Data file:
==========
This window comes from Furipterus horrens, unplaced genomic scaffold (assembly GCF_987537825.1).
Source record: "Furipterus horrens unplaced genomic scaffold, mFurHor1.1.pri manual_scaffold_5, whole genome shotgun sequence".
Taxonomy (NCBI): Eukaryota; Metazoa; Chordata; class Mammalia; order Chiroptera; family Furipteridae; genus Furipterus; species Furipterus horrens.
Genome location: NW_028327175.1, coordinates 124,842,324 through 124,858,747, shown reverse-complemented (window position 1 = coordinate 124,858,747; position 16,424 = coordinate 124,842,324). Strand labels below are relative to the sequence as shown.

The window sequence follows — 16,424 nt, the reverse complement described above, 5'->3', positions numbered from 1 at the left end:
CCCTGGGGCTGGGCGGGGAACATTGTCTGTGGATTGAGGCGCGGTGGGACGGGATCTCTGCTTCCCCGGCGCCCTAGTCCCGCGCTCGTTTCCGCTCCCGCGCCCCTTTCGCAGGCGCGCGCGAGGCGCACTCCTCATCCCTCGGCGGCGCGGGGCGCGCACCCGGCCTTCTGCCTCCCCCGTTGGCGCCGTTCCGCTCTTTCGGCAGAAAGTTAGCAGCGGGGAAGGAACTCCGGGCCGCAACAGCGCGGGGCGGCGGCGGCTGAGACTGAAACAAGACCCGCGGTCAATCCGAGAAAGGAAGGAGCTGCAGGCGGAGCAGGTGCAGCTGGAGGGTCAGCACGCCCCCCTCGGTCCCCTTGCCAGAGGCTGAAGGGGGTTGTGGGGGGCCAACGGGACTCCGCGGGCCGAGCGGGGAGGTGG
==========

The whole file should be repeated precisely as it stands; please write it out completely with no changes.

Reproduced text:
This window comes from Furipterus horrens, unplaced genomic scaffold (assembly GCF_987537825.1).
Source record: "Furipterus horrens unplaced genomic scaffold, mFurHor1.1.pri manual_scaffold_5, whole genome shotgun sequence".
Taxonomy (NCBI): Eukaryota; Metazoa; Chordata; class Mammalia; order Chiroptera; family Furipteridae; genus Furipterus; species Furipterus horrens.
Genome location: NW_028327175.1, coordinates 124,842,324 through 124,858,747, shown reverse-complemented (window position 1 = coordinate 124,858,747; position 16,424 = coordinate 124,842,324). Strand labels below are relative to the sequence as shown.

The window sequence follows — 16,424 nt, the reverse complement described above, 5'->3', positions numbered from 1 at the left end:
CCCTGGGGCTGGGCGGGGAACATTGTCTGTGGATTGAGGCGCGGTGGGACGGGATCTCTGCTTCCCCGGCGCCCTAGTCCCGCGCTCGTTTCCGCTCCCGCGCCCCTTTCGCAGGCGCGCGCGAGGCGCACTCCTCATCCCTCGGCGGCGCGGGGCGCGCACCCGGCCTTCTGCCTCCCCCGTTGGCGCCGTTCCGCTCTTTCGGCAGAAAGTTAGCAGCGGGGAAGGAACTCCGGGCCGCAACAGCGCGGGGCGGCGGCGGCTGAGACTGAAACAAGACCCGCGGTCAATCCGAGAAAGGAAGGAGCTGCAGGCGGAGCAGGTGCAGCTGGAGGGTCAGCACGCCCCCCTCGGTCCCCTTGCCAGAGGCTGAAGGGGGTTGTGGGGGGCCAACGGGACTCCGCGGGCCGAGCGGGGAGGTGG